But these conditions have failed to impede the constant flow of building – the Distrito Federal (what locals – or chilangos – call Mexico City), or the ‘DF’, is home to both world-famous buildings, like the Jumex Museum (architect: David Chipperfield) and the Museo Soumaya (architect: Fernando Romero, son-in-law to Carlos Slim), and to who-knows-how-many small scale buildings, built one floor at a time with strands of rebar left sticking up like candles on a birthday cake, waiting to receive the next storey someday when money comes around. We heard estimates that about 90% of construction is done without an architect, and that many people build their own houses. This is certainly facilitated to an extent by the generous climate, which allows for simple detailing and even for the exclusion of heating and insulation from building design. To compensate, we were told, people simply don extra sweaters in the winter – an interesting insight into the local expectations of ‘comfort’ and building usage, that form a refreshing contrast to those held in Canada.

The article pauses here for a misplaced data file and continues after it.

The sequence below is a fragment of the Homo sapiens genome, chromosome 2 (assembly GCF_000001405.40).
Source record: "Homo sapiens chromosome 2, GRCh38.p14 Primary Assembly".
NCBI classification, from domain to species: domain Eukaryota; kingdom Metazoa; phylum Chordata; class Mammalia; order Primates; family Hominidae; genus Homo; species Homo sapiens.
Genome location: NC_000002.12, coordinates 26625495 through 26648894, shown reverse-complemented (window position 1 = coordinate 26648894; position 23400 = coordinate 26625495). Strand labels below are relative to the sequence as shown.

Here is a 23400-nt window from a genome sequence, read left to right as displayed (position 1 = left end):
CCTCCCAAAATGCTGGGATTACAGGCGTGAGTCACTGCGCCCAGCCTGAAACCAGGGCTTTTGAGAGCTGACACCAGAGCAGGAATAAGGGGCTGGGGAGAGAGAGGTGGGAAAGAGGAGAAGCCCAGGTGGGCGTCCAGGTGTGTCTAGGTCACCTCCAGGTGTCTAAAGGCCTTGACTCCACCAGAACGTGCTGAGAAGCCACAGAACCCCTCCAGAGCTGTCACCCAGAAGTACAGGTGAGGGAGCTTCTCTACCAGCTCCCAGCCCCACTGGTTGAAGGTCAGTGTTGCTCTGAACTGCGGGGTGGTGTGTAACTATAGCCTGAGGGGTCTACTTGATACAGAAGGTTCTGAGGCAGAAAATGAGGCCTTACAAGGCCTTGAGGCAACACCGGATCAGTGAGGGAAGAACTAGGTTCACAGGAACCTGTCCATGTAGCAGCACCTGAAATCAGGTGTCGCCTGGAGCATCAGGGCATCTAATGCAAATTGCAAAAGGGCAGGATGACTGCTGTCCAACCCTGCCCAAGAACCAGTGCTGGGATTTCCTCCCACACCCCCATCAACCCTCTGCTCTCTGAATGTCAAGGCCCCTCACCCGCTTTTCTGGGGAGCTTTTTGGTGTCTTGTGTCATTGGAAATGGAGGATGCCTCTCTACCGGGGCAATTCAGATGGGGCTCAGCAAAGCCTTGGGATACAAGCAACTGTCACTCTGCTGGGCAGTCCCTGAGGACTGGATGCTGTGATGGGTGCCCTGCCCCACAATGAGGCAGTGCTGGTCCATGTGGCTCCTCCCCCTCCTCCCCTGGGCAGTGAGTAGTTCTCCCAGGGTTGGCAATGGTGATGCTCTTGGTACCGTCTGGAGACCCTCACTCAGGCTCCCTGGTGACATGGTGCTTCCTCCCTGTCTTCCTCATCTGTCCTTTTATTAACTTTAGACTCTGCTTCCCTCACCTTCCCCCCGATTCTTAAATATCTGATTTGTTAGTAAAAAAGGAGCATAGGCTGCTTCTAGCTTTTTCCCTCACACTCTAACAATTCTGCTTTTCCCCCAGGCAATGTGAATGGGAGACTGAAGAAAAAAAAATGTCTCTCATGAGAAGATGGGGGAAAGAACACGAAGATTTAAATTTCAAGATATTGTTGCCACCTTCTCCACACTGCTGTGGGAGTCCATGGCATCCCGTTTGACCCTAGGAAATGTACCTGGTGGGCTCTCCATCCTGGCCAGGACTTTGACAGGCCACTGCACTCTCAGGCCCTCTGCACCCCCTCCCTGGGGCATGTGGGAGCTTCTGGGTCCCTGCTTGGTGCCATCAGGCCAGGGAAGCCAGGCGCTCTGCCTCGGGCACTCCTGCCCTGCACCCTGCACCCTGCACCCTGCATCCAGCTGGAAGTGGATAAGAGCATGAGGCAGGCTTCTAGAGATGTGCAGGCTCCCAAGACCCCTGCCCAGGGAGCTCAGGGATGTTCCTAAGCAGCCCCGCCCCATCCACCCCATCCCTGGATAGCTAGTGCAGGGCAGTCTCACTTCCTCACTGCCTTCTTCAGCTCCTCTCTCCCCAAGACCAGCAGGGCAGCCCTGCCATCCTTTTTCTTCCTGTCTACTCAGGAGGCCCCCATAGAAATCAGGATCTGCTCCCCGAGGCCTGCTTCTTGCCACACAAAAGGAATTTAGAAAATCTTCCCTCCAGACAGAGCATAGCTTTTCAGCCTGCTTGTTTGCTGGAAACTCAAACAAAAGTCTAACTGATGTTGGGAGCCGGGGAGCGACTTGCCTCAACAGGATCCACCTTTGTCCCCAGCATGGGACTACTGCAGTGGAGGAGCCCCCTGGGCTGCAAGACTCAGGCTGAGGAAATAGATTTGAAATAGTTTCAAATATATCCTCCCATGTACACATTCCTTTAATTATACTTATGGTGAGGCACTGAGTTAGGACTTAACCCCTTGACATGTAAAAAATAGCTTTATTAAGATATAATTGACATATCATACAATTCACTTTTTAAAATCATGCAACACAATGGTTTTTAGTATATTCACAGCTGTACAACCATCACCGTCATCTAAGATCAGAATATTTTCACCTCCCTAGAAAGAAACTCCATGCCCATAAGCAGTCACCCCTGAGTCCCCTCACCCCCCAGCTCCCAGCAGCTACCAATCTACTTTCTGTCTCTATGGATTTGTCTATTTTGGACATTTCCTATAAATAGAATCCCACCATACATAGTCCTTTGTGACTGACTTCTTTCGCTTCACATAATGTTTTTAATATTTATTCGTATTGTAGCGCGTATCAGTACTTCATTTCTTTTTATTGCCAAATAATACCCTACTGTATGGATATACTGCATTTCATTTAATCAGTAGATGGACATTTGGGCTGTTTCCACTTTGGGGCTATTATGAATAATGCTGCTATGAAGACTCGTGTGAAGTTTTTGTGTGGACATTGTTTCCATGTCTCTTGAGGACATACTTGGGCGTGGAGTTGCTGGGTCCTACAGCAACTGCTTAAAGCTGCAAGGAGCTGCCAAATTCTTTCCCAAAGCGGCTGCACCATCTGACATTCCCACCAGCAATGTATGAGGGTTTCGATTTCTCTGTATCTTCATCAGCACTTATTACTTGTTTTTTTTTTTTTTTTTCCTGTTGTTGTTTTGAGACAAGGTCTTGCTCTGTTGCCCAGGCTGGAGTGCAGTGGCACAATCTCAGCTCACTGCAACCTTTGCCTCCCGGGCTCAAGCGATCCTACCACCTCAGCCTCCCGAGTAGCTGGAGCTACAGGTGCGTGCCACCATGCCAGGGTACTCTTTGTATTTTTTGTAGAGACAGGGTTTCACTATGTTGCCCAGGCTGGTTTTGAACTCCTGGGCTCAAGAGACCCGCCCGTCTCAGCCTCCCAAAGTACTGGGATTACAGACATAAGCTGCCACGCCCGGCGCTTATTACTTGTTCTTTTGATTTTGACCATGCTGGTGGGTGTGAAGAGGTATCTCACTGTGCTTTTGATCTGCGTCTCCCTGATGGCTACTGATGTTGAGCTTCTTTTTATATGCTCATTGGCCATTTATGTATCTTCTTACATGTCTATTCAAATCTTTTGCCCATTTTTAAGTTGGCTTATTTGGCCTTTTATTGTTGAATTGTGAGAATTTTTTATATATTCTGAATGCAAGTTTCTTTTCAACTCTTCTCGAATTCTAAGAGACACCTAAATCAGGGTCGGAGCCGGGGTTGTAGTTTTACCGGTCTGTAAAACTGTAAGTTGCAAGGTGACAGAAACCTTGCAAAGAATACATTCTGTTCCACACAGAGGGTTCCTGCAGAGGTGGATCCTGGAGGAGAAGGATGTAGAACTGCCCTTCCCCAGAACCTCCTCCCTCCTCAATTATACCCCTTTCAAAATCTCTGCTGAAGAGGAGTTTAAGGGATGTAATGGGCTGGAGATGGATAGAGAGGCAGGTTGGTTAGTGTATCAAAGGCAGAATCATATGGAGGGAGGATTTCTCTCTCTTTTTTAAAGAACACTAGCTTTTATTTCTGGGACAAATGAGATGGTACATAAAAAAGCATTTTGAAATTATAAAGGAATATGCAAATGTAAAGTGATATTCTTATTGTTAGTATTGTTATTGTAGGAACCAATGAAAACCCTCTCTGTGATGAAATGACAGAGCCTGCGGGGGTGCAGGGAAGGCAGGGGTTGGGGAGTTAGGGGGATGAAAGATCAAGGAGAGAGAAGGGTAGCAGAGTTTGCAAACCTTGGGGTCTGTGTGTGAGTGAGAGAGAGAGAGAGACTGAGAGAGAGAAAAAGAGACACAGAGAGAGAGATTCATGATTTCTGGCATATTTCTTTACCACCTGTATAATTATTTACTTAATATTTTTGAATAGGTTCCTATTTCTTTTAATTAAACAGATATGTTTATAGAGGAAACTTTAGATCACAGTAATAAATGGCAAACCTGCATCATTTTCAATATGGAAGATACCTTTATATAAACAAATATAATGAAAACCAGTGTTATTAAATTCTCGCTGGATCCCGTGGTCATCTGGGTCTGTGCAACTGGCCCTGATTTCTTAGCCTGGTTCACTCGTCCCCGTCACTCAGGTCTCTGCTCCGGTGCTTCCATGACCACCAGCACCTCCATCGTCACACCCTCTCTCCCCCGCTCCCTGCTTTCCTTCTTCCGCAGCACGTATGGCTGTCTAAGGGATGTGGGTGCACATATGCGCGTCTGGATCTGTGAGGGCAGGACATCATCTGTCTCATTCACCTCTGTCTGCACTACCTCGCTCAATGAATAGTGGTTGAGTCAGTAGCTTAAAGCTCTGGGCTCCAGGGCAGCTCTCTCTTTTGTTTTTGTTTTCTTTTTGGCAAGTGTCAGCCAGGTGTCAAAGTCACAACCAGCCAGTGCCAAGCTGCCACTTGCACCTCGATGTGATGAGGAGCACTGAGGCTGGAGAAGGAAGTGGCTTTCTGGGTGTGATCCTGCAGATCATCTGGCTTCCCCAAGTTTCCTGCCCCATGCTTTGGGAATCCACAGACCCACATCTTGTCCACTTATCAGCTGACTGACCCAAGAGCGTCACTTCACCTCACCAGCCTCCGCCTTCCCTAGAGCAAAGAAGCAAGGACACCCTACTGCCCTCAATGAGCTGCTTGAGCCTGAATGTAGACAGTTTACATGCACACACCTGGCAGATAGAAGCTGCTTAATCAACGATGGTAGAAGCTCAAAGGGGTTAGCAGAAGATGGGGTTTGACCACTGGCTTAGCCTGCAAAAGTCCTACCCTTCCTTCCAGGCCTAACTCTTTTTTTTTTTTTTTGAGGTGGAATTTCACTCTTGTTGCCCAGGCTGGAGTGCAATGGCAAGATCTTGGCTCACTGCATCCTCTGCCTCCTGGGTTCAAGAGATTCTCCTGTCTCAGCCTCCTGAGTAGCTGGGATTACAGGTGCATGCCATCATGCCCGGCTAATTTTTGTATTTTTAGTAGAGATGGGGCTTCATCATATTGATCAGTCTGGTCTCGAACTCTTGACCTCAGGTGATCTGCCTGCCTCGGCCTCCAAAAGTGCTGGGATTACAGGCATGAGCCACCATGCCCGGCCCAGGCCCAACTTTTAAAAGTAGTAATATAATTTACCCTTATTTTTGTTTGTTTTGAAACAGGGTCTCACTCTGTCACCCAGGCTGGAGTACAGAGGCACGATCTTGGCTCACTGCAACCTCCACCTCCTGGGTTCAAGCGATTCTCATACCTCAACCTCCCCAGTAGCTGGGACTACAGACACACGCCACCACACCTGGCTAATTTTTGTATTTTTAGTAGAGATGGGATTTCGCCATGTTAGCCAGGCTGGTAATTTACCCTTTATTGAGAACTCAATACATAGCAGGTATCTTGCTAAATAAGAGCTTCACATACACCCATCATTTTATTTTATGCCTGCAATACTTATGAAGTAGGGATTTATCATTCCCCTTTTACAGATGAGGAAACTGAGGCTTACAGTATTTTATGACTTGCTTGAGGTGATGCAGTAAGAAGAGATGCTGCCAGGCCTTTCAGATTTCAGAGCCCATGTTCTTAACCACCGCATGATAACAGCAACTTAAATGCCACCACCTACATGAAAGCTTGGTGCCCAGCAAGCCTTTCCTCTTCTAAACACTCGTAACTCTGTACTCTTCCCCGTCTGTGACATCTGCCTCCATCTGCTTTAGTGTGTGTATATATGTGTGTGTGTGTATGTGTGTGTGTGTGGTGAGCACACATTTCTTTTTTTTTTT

SECOND DAY | XOCHIMILCO
One of the first things that became obvious about the up-and-coming local architecture community is that it exists in a broader culture of building and creation, and that it is tangibly connected to the larger city. While in Japan, the tradition of craft is embedded in the country’s cultural psyche, in Mexico there seems to be a fighting drive to create better public space for the sake of the chilangos. Architecture and construction are somewhat more accessible in Mexico than in the rest of North America because of a number of factors, including the fact that recent graduates can apply for a license to practice after their bachelor degree. As well, building supplies are relatively inexpensive (often making custom work more financially feasible than importing expensive foreign products), and labour is also inexpensive and abundant. However, because of the ‘easy access’ to architecture, clients don’t want to pay for it and so many architects must also operate as design-build contractors to survive; similarly, many landscape architects do their own landscaping.